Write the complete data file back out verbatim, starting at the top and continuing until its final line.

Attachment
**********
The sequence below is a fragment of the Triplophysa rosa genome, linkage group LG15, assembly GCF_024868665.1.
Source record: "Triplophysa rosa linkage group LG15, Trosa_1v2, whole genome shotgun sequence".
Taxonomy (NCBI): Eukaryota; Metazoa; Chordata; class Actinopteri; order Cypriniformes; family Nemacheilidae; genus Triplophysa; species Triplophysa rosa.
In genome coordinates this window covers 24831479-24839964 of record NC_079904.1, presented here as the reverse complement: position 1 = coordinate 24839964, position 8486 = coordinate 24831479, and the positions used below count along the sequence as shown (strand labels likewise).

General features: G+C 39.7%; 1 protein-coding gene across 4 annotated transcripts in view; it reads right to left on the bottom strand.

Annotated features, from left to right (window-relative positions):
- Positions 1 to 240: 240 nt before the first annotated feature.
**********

The sequence below is a fragment of the Triplophysa rosa genome, linkage group LG15, assembly GCF_024868665.1.
Source record: "Triplophysa rosa linkage group LG15, Trosa_1v2, whole genome shotgun sequence".
Taxonomy (NCBI): Eukaryota; Metazoa; Chordata; class Actinopteri; order Cypriniformes; family Nemacheilidae; genus Triplophysa; species Triplophysa rosa.
In genome coordinates this window covers 24831479-24839964 of record NC_079904.1, presented here as the reverse complement: position 1 = coordinate 24839964, position 8486 = coordinate 24831479, and the positions used below count along the sequence as shown (strand labels likewise).

General features: G+C 39.7%; 1 protein-coding gene across 4 annotated transcripts in view; it reads right to left on the bottom strand.

Annotated features, from left to right (window-relative positions):
- Positions 1 to 240: 240 nt before the first annotated feature.